Earthquakes make waves. That's a trivial, commonplace statement, given the fact that seismic waves can violently shake the ground and topple buildings. But there is another kind of wave generated by temblors, which can only be seen after heavy numerical manipulation of the data from certain types of satellites.
Fig 2 (InSAR), Map courtesy of INGV and ESA (Click to view larger image.)
Here is how it works: About a half dozen of the satellites currently circling the earth continuously send out radar beams to probe the Earth's surface. They have a separate sensor on board which registers the radar beam's reflection off the ground. The primary mission of these "Synthetic Aperture Radars" (SAR) is to exactly map the altitude of the surface with a precision of one half inch or less. To the delight of earth scientists, the radar sensors have an additional benefit. Every few weeks, the satellite path repeats. That means it passes over the same regions of the Earth in the same order. It is then possible to detect slight changes in the elevation of the Earth's surface which have occurred from one fly-over to the next.
Let's apply this to seismology: The European satellite "Envisat," which carries a SAR sensor, flew over the Abruzzo region of Central Italy on February 1, 2009 and then again six weeks later on April 12. In the mean time, a devastating earthquake occurred near the town of L'Aquila, killing more than 260 people (see blog April 6, 2009). Italian scientists compared the radar pictures taken during the two successive orbits using a numerical technique called "Interferometry," essentially subtracting one picture from the other. The result is a map of colored waves, similar to the iridescent patterns one can see on a soap bubble or when an oil film covers a puddle (see Fig 1). Just as a physicist can use these color patterns to determine the thickness of the oil film or the bubble walls, Earth scientists can interpret the maps. Each colored ring is a measure of how much the ground has moved as a result of the earthquake. In this case, each ring represents a movement of just over an inch.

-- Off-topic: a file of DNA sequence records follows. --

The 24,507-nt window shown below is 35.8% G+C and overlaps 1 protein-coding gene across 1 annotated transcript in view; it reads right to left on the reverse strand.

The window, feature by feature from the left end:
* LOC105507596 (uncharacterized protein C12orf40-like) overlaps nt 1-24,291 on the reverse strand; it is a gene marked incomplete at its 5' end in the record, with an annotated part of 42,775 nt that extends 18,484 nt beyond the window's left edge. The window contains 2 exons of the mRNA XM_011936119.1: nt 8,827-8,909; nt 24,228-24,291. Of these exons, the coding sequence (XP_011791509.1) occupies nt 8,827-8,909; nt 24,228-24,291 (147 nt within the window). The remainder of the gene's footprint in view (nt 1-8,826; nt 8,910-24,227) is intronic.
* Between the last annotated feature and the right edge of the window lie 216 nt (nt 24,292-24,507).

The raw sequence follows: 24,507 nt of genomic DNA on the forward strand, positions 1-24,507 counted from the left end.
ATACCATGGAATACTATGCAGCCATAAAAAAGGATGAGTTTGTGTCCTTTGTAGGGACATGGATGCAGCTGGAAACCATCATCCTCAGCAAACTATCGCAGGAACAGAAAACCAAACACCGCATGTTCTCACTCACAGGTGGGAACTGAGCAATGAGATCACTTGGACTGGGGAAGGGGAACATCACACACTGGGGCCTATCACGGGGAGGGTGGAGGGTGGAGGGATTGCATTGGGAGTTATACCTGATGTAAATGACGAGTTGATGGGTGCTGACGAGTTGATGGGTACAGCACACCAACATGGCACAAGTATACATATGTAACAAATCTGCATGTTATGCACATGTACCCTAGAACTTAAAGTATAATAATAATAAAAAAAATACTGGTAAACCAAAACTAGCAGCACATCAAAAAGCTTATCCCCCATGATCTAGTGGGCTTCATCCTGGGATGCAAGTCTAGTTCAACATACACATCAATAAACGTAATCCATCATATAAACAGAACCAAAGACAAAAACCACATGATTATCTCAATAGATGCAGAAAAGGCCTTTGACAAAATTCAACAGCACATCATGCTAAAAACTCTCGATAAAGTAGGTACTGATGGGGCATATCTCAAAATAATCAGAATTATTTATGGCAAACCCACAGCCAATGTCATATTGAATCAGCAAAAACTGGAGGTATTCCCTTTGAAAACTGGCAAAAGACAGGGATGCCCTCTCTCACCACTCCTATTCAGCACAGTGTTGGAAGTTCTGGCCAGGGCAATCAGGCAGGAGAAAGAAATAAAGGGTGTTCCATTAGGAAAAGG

Figure 2 shows this pattern for the Abruzzo quake. The large green square represents the location of the main shock; the smaller green squares show large aftershocks. Along the yellow line east of
L’Aquila geologists found an alignment of surface breaks after the quake, which indicate the orientation of the rupture. The colored wave pattern follows those breaks exactly, indicating that the ground had moved a total of seven inches down to the left side of the yellow line. This movement is also represented by the black and white fault plane solution on the left. More on these "beach balls" in one of the next blogs. (hra037)